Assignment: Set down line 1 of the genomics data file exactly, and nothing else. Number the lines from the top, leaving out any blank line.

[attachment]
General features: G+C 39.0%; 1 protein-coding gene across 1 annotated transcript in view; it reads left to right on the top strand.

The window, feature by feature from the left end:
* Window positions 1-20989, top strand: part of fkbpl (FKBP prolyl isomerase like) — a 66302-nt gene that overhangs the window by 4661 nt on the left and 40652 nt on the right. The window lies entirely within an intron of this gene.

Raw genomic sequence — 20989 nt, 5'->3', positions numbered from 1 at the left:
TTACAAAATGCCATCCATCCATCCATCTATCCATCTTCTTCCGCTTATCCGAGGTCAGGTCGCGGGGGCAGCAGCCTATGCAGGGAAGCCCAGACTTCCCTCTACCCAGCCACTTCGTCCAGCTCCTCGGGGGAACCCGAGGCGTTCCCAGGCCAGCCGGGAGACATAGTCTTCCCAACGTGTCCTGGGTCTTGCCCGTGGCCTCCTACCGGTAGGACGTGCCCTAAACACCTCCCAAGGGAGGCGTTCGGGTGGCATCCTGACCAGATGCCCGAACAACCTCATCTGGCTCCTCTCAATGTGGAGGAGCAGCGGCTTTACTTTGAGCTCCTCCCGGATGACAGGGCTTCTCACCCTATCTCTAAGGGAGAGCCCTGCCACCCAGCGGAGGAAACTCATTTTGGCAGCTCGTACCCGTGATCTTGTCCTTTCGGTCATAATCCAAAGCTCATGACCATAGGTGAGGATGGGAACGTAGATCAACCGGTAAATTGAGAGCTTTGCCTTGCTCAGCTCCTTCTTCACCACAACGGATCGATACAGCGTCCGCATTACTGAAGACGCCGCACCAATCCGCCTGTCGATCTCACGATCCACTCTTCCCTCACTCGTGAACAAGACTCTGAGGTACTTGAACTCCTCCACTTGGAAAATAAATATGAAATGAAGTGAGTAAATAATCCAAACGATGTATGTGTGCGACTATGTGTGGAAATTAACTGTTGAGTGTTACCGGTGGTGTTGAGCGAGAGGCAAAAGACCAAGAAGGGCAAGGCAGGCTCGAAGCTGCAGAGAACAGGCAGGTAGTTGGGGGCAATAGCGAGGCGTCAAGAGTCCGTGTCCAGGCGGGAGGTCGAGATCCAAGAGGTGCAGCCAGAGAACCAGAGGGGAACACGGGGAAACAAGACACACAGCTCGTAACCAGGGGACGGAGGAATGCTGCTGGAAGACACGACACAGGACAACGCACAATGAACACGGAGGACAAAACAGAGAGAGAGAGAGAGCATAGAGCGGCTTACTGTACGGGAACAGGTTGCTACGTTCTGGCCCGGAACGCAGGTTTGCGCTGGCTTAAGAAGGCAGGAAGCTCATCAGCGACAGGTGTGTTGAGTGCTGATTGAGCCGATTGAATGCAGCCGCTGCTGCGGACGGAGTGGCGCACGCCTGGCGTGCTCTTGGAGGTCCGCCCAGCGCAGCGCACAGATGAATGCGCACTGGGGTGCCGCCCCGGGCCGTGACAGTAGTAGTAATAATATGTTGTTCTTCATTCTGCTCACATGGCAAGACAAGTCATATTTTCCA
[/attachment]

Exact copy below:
General features: G+C 39.0%; 1 protein-coding gene across 1 annotated transcript in view; it reads left to right on the top strand.